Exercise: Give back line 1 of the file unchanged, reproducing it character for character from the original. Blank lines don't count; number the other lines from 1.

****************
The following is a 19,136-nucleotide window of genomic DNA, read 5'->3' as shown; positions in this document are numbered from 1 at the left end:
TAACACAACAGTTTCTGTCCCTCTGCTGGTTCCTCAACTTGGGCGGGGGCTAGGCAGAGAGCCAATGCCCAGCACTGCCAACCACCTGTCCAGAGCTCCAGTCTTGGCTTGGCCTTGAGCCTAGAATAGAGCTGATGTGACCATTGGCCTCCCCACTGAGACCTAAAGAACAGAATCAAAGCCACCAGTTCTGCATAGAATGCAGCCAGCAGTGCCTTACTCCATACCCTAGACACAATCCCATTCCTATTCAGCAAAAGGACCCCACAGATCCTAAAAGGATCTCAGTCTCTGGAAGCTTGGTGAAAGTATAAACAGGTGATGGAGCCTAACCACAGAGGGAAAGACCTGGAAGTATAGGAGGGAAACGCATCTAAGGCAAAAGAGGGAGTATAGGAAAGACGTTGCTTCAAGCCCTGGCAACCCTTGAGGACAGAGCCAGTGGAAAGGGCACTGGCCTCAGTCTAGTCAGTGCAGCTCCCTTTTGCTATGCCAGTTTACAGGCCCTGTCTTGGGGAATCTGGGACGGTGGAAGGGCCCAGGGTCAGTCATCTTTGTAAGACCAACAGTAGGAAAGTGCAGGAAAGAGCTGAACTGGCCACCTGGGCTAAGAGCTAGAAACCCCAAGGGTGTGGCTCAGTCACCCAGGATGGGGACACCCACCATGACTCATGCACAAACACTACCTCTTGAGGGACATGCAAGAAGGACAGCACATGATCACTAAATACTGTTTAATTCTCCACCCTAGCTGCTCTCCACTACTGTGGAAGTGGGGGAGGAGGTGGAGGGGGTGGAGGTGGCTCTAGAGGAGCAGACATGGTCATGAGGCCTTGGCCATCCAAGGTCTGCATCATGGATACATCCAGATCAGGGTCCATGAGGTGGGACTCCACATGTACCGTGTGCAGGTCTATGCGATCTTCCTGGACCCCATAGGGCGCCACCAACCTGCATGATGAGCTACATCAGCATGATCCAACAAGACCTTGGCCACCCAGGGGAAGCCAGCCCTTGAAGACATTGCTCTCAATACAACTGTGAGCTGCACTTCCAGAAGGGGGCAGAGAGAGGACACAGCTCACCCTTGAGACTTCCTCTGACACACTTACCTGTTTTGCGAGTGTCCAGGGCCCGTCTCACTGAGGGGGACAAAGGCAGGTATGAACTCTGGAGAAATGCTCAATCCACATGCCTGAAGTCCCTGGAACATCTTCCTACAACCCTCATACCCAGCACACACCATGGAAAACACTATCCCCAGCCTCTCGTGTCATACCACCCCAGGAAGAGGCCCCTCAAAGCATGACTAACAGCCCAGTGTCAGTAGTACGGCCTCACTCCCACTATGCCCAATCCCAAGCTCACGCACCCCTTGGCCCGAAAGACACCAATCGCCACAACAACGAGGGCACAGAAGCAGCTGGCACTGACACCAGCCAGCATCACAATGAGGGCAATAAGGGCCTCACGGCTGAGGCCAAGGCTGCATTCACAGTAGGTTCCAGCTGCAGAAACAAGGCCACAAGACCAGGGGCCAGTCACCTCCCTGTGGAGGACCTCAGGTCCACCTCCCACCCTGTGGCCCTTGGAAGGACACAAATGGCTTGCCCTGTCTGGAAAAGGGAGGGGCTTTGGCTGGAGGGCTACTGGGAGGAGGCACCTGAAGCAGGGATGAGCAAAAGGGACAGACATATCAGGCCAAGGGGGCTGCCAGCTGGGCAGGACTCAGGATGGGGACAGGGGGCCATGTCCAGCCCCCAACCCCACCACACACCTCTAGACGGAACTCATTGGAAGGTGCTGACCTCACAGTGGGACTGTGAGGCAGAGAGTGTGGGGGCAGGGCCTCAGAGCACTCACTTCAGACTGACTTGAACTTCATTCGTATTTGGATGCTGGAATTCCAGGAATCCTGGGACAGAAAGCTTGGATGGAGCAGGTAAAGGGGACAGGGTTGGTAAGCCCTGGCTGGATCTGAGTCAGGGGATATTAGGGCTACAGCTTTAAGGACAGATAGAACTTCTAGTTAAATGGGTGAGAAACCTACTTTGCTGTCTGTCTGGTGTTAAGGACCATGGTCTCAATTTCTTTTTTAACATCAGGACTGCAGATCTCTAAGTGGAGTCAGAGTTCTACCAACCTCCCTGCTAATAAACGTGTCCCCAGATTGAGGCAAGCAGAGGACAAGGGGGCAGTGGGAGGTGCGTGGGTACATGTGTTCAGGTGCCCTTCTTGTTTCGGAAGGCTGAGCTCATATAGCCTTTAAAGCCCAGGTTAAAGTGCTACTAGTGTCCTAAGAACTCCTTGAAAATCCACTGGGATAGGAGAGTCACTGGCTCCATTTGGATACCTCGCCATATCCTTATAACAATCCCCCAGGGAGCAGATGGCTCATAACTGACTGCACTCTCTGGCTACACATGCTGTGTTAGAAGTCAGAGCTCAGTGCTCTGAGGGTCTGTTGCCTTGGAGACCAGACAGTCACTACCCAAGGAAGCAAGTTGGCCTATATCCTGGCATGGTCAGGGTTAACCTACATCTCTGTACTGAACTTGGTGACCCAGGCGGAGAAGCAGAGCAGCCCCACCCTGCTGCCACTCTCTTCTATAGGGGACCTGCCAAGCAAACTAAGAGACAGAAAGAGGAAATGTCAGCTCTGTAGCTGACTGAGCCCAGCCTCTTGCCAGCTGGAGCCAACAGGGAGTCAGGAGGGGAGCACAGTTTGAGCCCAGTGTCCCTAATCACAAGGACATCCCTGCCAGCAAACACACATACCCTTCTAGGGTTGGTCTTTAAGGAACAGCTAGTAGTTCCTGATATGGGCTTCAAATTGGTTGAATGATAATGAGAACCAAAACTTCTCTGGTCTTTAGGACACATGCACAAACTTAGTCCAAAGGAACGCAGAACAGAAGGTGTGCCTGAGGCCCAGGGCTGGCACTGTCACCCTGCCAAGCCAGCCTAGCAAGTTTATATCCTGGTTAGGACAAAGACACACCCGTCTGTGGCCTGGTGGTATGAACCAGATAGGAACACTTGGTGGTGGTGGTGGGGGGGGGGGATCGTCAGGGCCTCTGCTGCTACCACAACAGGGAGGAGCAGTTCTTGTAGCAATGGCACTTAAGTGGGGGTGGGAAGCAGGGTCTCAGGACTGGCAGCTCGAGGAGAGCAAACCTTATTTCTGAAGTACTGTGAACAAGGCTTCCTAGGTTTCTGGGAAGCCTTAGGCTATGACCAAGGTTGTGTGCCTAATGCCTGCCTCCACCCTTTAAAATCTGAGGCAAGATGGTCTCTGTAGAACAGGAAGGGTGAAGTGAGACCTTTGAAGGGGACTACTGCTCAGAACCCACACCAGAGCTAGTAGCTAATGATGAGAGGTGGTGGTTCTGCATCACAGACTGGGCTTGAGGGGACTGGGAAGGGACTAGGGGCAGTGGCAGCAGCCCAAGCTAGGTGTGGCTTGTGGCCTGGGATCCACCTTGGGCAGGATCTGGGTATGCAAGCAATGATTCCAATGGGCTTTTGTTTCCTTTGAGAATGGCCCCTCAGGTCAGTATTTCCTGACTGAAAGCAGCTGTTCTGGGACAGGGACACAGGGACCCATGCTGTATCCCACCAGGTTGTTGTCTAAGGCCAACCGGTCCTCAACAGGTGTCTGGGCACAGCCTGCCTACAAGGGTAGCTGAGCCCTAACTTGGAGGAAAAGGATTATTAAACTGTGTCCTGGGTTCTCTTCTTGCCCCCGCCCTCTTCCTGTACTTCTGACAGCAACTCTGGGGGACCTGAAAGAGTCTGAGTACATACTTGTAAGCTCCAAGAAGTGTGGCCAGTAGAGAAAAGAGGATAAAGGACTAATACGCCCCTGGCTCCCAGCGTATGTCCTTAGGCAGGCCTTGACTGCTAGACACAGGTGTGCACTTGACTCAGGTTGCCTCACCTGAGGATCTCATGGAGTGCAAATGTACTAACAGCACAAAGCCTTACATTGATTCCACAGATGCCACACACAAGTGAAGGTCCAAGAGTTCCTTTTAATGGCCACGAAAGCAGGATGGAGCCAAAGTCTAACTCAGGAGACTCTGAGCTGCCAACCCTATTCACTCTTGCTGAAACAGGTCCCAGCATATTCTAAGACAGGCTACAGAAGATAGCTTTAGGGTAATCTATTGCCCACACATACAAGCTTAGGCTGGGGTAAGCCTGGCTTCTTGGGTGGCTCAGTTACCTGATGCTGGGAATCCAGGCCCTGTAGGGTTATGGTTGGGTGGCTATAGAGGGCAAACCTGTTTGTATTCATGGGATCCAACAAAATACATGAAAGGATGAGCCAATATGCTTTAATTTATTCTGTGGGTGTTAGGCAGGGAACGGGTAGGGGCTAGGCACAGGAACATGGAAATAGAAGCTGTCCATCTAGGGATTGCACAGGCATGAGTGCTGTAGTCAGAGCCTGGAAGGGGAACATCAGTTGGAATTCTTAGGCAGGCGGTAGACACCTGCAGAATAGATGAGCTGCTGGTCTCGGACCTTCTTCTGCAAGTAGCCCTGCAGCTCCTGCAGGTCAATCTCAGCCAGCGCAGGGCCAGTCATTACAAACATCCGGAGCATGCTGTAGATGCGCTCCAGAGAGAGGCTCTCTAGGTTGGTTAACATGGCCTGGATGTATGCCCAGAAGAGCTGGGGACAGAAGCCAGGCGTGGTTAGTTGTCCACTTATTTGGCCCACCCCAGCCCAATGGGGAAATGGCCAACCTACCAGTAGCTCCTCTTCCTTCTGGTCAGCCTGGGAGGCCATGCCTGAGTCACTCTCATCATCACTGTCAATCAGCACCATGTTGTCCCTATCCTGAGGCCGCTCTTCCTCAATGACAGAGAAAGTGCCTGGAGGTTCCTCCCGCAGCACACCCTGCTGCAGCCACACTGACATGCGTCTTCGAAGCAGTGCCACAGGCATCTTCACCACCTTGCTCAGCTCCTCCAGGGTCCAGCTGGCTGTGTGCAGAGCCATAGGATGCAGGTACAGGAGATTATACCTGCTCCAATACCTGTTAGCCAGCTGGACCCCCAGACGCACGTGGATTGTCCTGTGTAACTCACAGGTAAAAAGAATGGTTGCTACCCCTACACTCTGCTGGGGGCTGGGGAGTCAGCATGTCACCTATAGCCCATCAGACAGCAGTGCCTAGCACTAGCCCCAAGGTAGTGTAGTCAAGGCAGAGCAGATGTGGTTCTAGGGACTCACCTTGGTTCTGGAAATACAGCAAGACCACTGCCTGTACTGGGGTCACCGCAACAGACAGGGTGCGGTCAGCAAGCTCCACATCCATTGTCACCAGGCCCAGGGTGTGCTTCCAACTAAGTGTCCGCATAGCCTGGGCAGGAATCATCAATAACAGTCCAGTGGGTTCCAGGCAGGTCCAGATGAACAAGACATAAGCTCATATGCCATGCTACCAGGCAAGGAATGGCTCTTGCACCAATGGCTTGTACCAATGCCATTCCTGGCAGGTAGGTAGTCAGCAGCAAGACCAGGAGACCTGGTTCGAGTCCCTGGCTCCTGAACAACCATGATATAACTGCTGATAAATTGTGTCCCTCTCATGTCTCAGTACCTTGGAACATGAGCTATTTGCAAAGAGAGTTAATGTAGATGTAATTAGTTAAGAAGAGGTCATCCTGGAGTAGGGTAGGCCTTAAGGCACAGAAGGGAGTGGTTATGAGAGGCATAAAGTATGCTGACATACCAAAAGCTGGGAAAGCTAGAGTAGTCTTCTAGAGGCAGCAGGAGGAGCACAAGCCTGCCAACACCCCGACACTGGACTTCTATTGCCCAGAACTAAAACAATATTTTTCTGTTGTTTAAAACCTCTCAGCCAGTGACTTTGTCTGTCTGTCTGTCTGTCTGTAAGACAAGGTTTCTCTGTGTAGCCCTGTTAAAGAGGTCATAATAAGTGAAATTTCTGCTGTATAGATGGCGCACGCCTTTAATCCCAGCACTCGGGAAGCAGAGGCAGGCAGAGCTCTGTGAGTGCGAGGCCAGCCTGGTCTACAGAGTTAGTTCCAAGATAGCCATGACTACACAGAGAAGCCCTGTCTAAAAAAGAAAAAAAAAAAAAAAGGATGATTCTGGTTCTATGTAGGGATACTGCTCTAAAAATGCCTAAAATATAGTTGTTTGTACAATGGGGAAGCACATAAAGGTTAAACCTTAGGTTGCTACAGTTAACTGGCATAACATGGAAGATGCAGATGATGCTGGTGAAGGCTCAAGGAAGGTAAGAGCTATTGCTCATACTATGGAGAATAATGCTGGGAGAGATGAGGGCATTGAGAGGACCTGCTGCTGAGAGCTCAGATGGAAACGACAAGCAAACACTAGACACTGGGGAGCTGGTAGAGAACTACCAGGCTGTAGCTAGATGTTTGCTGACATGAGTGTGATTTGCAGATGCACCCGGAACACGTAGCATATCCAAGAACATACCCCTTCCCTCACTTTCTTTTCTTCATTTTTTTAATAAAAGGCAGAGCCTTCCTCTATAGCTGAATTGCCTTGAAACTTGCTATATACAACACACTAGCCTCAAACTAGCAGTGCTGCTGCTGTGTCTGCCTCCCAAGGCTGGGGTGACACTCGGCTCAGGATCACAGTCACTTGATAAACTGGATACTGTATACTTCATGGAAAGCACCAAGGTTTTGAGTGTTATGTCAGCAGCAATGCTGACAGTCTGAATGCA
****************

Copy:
The following is a 19,136-nucleotide window of genomic DNA, read 5'->3' as shown; positions in this document are numbered from 1 at the left end: